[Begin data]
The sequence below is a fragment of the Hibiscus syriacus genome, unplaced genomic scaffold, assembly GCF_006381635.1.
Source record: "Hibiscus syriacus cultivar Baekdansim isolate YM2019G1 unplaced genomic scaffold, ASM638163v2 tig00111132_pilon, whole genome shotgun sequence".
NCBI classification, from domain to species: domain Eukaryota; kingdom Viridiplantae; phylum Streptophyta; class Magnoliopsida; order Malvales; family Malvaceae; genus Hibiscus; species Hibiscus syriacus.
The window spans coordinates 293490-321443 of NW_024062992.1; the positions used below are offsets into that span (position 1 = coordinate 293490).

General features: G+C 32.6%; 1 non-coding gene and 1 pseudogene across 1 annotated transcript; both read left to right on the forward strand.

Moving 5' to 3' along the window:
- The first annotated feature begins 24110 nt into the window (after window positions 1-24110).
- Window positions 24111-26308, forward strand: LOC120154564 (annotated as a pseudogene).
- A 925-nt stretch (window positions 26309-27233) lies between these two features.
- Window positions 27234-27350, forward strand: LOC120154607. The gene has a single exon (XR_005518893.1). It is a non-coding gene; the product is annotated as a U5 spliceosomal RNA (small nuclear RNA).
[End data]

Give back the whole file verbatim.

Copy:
The sequence below is a fragment of the Hibiscus syriacus genome, unplaced genomic scaffold, assembly GCF_006381635.1.
Source record: "Hibiscus syriacus cultivar Baekdansim isolate YM2019G1 unplaced genomic scaffold, ASM638163v2 tig00111132_pilon, whole genome shotgun sequence".
NCBI classification, from domain to species: domain Eukaryota; kingdom Viridiplantae; phylum Streptophyta; class Magnoliopsida; order Malvales; family Malvaceae; genus Hibiscus; species Hibiscus syriacus.
The window spans coordinates 293490-321443 of NW_024062992.1; the positions used below are offsets into that span (position 1 = coordinate 293490).

General features: G+C 32.6%; 1 non-coding gene and 1 pseudogene across 1 annotated transcript; both read left to right on the forward strand.

Moving 5' to 3' along the window:
- The first annotated feature begins 24110 nt into the window (after window positions 1-24110).
- Window positions 24111-26308, forward strand: LOC120154564 (annotated as a pseudogene).
- A 925-nt stretch (window positions 26309-27233) lies between these two features.
- Window positions 27234-27350, forward strand: LOC120154607. The gene has a single exon (XR_005518893.1). It is a non-coding gene; the product is annotated as a U5 spliceosomal RNA (small nuclear RNA).